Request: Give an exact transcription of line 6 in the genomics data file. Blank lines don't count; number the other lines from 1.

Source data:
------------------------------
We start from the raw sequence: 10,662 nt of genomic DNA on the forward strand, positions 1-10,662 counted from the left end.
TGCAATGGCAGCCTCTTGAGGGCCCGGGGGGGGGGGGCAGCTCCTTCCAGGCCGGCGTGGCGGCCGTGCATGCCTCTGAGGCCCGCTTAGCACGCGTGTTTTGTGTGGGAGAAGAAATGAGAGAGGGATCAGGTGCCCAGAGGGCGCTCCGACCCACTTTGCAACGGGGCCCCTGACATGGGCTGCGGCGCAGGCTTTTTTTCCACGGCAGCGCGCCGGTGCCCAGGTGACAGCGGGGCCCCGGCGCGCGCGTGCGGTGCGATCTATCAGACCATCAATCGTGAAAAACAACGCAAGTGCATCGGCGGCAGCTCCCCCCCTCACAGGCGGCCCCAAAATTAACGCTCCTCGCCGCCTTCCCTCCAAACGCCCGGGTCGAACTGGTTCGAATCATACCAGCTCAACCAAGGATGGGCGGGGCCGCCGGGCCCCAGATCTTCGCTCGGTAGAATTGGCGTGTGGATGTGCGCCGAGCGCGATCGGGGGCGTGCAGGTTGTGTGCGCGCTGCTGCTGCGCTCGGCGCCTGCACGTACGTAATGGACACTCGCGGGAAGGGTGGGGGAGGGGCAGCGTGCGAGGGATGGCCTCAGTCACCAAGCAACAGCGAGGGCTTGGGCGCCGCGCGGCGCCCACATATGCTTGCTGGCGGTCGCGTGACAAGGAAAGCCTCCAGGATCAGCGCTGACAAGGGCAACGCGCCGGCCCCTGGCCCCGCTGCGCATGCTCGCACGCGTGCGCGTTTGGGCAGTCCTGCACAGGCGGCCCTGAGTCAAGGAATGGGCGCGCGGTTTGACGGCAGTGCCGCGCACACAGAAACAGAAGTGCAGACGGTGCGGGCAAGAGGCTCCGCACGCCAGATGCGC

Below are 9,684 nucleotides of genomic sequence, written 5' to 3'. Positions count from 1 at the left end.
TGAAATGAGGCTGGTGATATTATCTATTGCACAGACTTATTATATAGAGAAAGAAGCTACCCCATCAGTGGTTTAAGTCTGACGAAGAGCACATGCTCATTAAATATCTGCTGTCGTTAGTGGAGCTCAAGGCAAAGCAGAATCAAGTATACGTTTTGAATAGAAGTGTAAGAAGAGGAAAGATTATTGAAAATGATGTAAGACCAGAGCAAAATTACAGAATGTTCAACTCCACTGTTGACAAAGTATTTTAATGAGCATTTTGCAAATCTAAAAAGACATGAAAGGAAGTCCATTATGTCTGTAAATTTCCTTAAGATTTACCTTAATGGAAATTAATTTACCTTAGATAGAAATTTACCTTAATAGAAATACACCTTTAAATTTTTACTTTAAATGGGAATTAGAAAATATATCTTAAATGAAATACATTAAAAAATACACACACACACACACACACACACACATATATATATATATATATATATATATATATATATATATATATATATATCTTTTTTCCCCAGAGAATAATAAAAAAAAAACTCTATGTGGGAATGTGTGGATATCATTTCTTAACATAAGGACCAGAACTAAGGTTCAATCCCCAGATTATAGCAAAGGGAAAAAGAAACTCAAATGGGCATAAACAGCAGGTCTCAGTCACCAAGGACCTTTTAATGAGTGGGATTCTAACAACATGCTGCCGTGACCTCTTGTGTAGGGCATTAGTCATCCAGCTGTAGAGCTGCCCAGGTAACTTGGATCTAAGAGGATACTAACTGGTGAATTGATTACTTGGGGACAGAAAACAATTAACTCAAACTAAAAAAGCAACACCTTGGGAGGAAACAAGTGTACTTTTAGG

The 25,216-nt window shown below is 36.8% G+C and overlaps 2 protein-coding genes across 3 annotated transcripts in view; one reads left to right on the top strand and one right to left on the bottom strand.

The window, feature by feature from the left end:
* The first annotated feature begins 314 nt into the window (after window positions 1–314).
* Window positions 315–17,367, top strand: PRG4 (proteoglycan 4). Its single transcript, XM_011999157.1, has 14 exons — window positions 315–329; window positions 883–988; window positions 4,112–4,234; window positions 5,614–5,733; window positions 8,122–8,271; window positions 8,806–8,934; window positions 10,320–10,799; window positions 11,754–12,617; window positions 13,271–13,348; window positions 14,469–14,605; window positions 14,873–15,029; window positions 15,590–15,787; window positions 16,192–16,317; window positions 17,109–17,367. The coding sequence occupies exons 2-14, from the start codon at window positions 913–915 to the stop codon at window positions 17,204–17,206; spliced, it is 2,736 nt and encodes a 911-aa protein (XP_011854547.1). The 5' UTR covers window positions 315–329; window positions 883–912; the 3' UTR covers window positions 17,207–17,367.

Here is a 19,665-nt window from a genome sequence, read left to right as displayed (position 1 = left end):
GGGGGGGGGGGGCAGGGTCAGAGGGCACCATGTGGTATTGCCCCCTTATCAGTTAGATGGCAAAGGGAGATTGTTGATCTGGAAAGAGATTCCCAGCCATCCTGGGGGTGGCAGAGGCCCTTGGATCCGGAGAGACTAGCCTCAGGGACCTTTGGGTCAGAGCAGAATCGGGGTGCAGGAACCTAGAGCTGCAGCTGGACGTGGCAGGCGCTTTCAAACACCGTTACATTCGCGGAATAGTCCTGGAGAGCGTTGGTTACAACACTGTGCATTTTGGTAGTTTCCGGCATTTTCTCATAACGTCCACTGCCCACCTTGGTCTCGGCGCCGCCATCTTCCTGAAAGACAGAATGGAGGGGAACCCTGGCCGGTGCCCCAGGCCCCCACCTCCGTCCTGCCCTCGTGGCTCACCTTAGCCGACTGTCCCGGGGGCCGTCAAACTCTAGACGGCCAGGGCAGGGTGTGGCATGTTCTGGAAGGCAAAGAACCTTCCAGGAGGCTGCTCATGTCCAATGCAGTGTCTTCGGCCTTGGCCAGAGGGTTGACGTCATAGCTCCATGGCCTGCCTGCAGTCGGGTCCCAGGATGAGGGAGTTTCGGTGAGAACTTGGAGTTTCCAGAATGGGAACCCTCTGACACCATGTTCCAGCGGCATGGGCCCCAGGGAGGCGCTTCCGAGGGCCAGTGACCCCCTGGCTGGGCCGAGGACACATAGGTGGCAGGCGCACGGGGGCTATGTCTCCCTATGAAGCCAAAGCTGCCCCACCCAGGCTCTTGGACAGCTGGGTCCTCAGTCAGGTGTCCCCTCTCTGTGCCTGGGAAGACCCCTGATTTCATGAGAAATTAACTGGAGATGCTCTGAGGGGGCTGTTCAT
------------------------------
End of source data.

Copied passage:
The window, feature by feature from the left end: